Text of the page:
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Baylor Women's Basketball

No budget or commitment changes in sight for Baylor women's basketball

April 27, 2021
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It’s been a trying couple of days for Baylor Vice President and Director of Athletics Mack Rhoades. One of the top coaches in the world of women’s college basketball, Kim Mulkey, opted to leave Waco and Baylor to return to her home state accounting after 21 seasons, three National Championships and too many Big 12 Championships to count in the Green and Gold.

» Insider Notes: The latest on a search for Baylor's next WBB coach « 

Rhoades is catching the brunt of the blow back from the avid supporters of Baylor women’s basketball for what they believe was a lack of effort to keep Mulkey in Waco. Mulkey won her first National Championship in 2005 and followed it up with additional changes in seven years increments. 

It was her success that many believe gave Baylor administration and the vision to commit to success in other sports. Baylor is in the midst of an 11-year stretch that marks the most successful stretch in the history of the University’s athletic department which was highlighted a Heisman Trophy (2011), two Big 12 football championships (2013, 2014), three New Year’s Six Bowl Games (2013, 2014 and 2019), Baylor men’s basketball National Championship in 2021 and significant success in other minor sports in addition to Mulkey’s dominant run in the Big 12. 

“The legacy that Kim and her staff and student athletes — and fans, by the way —everybody was a part of it, of building this legacy,” Rhoades told SicEm365 Radio on Tuesday. “You think about the regular season Big 12 Championships and the tournament championships and the three National Championships and the Final Four appearances, we don't want to lose that.”

He continued, “We want we want our women's basketball program to continue to be nationally relevant, to compete at high level.”

Rhoades realizes that the commitment nationally to women’s basketball is as strong as it has ever been and the timing of Mulkey’s departure isn’t ideal, but it can be overcome.

“You think about the big brands on the national level in terms of women's basketball, and you know, I don't know if that's in two years, I don't know if that's in five years, 10 years, but there's going to be changes there at some of the other institutions and we want to position ourselves to continue to be elite in the sport of women's basketball.”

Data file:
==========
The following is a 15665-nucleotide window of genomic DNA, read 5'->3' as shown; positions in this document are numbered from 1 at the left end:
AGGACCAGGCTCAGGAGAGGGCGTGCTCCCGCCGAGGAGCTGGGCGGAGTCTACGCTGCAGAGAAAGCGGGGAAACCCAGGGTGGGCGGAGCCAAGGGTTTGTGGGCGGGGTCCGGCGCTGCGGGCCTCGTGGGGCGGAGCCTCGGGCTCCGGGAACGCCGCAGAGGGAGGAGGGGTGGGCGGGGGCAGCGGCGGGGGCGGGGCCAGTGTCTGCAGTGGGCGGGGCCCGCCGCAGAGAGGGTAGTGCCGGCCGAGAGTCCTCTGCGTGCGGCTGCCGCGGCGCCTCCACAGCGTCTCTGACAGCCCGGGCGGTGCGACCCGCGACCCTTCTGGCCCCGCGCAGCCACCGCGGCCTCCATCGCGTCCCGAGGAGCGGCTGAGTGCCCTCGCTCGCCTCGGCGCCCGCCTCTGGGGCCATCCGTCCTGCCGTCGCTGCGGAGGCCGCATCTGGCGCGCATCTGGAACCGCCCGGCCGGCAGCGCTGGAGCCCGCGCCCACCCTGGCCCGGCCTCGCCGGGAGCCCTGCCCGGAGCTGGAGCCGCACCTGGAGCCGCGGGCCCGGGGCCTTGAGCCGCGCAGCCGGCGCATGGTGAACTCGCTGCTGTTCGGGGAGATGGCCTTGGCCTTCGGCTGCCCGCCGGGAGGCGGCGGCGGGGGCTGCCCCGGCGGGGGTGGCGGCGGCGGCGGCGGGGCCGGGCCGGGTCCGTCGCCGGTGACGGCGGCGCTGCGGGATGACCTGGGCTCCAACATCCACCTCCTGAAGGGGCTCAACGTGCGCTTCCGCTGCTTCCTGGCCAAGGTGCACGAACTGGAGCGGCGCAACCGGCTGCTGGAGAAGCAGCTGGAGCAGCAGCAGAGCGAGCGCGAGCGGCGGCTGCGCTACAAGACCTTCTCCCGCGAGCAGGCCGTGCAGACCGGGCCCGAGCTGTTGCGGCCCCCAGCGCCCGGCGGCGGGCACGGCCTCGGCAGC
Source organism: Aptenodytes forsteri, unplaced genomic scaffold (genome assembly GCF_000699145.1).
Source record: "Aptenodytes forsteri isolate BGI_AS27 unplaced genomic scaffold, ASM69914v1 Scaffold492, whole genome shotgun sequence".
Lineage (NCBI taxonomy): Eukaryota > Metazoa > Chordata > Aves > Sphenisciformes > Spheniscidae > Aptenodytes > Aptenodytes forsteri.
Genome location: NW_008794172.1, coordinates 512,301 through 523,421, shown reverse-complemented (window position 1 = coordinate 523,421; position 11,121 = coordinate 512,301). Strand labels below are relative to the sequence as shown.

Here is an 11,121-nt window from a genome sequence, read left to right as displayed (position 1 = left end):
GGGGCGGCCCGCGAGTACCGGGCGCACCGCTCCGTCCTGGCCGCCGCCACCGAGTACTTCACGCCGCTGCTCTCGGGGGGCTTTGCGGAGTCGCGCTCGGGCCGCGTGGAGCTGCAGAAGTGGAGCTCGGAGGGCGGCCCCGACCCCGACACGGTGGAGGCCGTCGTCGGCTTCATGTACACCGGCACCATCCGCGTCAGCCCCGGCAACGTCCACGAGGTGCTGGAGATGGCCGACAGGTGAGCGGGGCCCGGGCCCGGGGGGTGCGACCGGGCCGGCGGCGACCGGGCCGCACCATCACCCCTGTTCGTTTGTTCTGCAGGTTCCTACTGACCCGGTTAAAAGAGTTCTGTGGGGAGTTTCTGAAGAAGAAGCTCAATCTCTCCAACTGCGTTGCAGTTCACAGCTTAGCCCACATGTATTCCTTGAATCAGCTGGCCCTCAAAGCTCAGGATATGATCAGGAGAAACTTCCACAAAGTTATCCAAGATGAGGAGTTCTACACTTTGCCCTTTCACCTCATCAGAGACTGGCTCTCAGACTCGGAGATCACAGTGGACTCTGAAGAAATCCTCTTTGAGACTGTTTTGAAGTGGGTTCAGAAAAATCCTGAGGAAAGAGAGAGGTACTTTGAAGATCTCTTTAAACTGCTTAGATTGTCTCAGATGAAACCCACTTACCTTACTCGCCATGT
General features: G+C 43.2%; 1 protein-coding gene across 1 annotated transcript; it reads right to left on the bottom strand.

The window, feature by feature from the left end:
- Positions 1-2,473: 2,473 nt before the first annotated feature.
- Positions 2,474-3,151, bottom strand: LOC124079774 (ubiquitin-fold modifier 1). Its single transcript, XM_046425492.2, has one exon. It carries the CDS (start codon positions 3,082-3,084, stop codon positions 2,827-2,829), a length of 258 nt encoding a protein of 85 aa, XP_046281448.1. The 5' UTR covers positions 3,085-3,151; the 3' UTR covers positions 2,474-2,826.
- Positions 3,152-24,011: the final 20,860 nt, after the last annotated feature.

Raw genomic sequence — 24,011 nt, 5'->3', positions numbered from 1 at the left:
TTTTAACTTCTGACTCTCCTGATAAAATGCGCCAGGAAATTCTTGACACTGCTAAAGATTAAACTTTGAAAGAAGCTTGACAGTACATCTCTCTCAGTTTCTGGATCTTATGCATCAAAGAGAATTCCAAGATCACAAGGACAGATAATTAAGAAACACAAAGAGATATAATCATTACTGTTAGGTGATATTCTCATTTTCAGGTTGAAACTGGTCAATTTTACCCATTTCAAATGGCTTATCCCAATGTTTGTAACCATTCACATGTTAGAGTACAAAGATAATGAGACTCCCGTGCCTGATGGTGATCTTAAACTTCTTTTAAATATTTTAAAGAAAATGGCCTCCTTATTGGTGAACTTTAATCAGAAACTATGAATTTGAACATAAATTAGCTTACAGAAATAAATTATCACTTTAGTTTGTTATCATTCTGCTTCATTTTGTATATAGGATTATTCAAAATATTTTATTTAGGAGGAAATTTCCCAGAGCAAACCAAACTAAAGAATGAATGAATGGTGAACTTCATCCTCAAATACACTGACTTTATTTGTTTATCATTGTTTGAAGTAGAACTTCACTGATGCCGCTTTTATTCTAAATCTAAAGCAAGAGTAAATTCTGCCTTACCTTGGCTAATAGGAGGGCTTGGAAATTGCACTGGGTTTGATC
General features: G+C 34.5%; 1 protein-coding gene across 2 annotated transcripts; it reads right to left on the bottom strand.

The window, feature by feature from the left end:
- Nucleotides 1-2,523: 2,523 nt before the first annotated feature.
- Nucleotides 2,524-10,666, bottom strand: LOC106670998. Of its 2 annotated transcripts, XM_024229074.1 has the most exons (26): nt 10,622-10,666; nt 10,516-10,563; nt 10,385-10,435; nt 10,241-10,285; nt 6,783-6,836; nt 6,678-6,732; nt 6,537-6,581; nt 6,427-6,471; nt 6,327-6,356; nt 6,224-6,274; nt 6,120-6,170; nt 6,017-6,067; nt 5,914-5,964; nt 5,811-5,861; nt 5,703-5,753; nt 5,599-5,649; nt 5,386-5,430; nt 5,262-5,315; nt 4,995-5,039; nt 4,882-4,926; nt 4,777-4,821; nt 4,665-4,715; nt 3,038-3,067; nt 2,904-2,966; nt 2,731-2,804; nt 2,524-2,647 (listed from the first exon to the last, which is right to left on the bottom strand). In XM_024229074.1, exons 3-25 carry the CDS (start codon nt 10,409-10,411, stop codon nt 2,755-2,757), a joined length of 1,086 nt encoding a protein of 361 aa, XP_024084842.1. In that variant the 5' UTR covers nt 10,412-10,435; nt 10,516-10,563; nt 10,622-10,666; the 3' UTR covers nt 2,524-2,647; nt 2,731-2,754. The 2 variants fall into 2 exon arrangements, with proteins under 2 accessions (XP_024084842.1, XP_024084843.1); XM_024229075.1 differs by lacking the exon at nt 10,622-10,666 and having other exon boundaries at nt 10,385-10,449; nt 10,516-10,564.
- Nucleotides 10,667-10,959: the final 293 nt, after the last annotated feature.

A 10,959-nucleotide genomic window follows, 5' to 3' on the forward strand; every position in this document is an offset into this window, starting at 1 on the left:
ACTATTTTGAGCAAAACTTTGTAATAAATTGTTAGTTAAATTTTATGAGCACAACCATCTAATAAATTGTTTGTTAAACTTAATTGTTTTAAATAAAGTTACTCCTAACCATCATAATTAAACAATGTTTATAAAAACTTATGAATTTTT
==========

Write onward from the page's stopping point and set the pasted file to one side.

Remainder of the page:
Whatever might be the case and the true reasoning behind Mulkey’s departure, Rhoades told SicEm365 that the commitment to the program is not going to change. After winning the 2019 National Championship, Mulkey received a total of slightly less than $3 million in salary. That did not include the salary pool for assistants or additional budget for the program in areas such as recruiting. 

Needless to say, as Rhoades begins his search for a new coach, something he hopes to have finished within a short amount of time, he is playing with a full deck to recruit his next head coach to Baylor. 

“We've not changed any funding in terms of our operational budget, assistant coaching salary pool, all of those things,” Rhoades said. “We're prepared and committed to fund it at the highest level and continue to compete for championships.”

Mulkey will receive a base salary of $2.5 million at LSU in 2021-2022. That total will grow up to $3 million over the life of the contract. 

Discussion from...

No budget or commitment changes in sight for Baylor women's basketball

8,208 Views | 10 Replies | Last: 1 mo ago by zunooreo
EducatedBear
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Who cares? Sports, and particularly women's basketball, are not what's most important at a college or university. Baylor needs to put its primary focus and resources into all students and educating them, not winning sports championships. If people cared as much about all aspects of Baylor as they do about its sports teams winning, Baylor would be a powerful player in the global higher education community.
ScottS